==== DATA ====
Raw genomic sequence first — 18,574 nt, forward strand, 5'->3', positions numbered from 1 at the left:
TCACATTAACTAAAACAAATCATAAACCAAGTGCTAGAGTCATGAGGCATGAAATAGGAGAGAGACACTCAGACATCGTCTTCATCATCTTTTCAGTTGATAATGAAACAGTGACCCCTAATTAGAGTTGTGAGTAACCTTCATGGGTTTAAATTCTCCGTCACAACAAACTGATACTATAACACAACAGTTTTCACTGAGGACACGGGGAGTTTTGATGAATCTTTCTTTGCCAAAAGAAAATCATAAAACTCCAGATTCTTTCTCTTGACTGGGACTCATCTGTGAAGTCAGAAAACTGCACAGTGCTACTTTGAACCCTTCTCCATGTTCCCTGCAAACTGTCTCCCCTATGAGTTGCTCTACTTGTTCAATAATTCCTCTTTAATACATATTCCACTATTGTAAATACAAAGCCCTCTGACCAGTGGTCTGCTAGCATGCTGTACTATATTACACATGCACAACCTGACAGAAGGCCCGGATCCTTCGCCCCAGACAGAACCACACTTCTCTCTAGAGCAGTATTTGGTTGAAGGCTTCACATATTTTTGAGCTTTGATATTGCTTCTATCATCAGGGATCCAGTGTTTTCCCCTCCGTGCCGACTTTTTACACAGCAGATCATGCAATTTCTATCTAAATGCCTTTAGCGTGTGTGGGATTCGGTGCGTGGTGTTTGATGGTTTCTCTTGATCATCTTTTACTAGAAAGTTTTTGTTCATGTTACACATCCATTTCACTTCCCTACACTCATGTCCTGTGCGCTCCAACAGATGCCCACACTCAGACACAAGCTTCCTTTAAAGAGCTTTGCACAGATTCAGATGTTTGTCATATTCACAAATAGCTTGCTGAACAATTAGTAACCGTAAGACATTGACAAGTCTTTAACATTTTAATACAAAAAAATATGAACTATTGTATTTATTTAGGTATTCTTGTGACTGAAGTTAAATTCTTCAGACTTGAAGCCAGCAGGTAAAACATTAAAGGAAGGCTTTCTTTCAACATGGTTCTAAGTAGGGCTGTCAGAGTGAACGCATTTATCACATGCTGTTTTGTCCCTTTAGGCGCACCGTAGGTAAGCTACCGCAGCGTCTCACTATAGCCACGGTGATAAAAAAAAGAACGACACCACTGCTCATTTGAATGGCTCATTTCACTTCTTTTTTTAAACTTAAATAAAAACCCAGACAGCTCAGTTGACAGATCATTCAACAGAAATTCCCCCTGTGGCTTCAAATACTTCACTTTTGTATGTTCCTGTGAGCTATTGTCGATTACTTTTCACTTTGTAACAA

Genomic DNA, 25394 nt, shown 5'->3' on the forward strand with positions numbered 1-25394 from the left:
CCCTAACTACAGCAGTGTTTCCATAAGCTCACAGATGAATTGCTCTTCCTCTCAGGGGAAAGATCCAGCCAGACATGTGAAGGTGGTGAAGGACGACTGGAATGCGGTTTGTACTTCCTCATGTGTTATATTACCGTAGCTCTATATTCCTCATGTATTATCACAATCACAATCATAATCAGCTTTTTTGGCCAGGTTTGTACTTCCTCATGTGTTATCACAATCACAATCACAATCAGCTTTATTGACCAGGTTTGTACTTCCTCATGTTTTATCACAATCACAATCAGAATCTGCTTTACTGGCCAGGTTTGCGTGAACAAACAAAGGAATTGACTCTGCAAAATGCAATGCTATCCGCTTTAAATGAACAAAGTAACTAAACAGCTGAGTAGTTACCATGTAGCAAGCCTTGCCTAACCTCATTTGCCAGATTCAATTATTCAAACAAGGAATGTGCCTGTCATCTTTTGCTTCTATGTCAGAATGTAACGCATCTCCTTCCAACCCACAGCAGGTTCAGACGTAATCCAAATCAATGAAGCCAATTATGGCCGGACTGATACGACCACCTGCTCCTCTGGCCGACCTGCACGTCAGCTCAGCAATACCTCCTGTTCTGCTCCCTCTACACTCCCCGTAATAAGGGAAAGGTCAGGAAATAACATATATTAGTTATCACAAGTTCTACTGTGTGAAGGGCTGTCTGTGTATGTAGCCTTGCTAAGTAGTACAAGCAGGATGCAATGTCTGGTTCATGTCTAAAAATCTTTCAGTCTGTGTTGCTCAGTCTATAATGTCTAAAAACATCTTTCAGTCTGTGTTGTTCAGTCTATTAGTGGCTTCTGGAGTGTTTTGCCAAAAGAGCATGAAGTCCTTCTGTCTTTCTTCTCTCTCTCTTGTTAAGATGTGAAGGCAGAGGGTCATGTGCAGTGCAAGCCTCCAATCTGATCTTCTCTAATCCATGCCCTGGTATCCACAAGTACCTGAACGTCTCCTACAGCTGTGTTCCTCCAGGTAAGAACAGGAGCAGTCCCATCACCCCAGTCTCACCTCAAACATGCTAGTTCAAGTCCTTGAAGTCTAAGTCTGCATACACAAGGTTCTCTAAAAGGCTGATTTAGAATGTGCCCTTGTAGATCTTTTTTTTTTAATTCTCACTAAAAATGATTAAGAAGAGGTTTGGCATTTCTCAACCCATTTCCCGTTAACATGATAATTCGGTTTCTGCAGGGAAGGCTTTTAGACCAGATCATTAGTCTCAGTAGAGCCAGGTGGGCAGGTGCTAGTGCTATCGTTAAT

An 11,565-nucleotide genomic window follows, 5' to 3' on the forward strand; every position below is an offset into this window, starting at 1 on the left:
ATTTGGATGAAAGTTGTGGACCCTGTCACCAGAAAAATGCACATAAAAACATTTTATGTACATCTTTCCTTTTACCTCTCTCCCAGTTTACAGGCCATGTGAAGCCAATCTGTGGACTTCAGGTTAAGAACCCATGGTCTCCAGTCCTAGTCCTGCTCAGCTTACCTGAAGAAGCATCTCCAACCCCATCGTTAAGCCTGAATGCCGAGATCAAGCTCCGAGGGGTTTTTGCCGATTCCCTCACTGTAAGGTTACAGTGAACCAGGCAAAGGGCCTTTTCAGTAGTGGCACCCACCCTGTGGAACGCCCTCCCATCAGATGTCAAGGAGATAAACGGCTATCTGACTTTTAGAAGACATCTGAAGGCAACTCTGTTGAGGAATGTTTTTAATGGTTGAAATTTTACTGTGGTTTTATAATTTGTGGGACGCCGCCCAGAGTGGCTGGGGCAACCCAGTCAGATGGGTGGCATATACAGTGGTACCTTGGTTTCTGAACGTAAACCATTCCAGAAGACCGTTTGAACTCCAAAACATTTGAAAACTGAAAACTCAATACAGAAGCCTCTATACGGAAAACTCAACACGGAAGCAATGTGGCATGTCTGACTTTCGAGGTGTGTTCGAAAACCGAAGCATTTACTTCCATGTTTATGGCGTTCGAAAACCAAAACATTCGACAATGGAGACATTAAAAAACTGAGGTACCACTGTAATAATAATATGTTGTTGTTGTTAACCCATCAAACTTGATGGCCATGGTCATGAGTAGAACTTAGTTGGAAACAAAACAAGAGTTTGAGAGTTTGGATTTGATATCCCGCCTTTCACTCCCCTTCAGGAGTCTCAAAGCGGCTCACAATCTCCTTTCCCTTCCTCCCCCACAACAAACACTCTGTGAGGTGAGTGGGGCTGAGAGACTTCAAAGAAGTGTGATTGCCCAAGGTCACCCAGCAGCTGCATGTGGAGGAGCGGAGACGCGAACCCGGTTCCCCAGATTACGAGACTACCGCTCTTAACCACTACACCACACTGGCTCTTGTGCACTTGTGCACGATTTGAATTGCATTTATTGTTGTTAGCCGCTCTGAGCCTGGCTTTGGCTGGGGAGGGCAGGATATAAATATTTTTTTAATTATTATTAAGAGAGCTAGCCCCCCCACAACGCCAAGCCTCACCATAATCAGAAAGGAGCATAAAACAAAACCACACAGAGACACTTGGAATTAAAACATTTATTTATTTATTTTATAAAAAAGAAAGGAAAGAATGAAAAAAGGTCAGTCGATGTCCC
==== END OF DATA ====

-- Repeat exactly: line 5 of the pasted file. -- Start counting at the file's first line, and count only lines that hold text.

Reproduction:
An 11,565-nucleotide genomic window follows, 5' to 3' on the forward strand; every position below is an offset into this window, starting at 1 on the left: